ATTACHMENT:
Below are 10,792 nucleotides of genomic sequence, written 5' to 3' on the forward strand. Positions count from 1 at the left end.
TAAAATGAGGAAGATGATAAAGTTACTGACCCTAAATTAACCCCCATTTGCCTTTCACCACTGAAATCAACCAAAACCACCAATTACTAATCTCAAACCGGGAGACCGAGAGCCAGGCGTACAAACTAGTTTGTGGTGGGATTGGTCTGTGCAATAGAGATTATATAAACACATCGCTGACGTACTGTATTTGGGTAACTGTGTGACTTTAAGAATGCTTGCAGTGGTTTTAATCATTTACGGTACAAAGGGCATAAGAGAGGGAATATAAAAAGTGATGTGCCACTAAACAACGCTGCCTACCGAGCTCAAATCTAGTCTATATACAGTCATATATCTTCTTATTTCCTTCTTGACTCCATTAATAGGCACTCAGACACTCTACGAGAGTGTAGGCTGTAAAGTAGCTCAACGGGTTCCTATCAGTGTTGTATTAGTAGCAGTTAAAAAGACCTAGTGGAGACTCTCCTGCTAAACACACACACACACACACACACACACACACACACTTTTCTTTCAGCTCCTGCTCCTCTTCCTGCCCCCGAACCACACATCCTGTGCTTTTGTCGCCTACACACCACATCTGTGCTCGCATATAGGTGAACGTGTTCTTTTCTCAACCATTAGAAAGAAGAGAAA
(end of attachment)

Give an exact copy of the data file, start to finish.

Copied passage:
Below are 10,792 nucleotides of genomic sequence, written 5' to 3' on the forward strand. Positions count from 1 at the left end.
TAAAATGAGGAAGATGATAAAGTTACTGACCCTAAATTAACCCCCATTTGCCTTTCACCACTGAAATCAACCAAAACCACCAATTACTAATCTCAAACCGGGAGACCGAGAGCCAGGCGTACAAACTAGTTTGTGGTGGGATTGGTCTGTGCAATAGAGATTATATAAACACATCGCTGACGTACTGTATTTGGGTAACTGTGTGACTTTAAGAATGCTTGCAGTGGTTTTAATCATTTACGGTACAAAGGGCATAAGAGAGGGAATATAAAAAGTGATGTGCCACTAAACAACGCTGCCTACCGAGCTCAAATCTAGTCTATATACAGTCATATATCTTCTTATTTCCTTCTTGACTCCATTAATAGGCACTCAGACACTCTACGAGAGTGTAGGCTGTAAAGTAGCTCAACGGGTTCCTATCAGTGTTGTATTAGTAGCAGTTAAAAAGACCTAGTGGAGACTCTCCTGCTAAACACACACACACACACACACACACACACACACACTTTTCTTTCAGCTCCTGCTCCTCTTCCTGCCCCCGAACCACACATCCTGTGCTTTTGTCGCCTACACACCACATCTGTGCTCGCATATAGGTGAACGTGTTCTTTTCTCAACCATTAGAAAGAAGAGAAA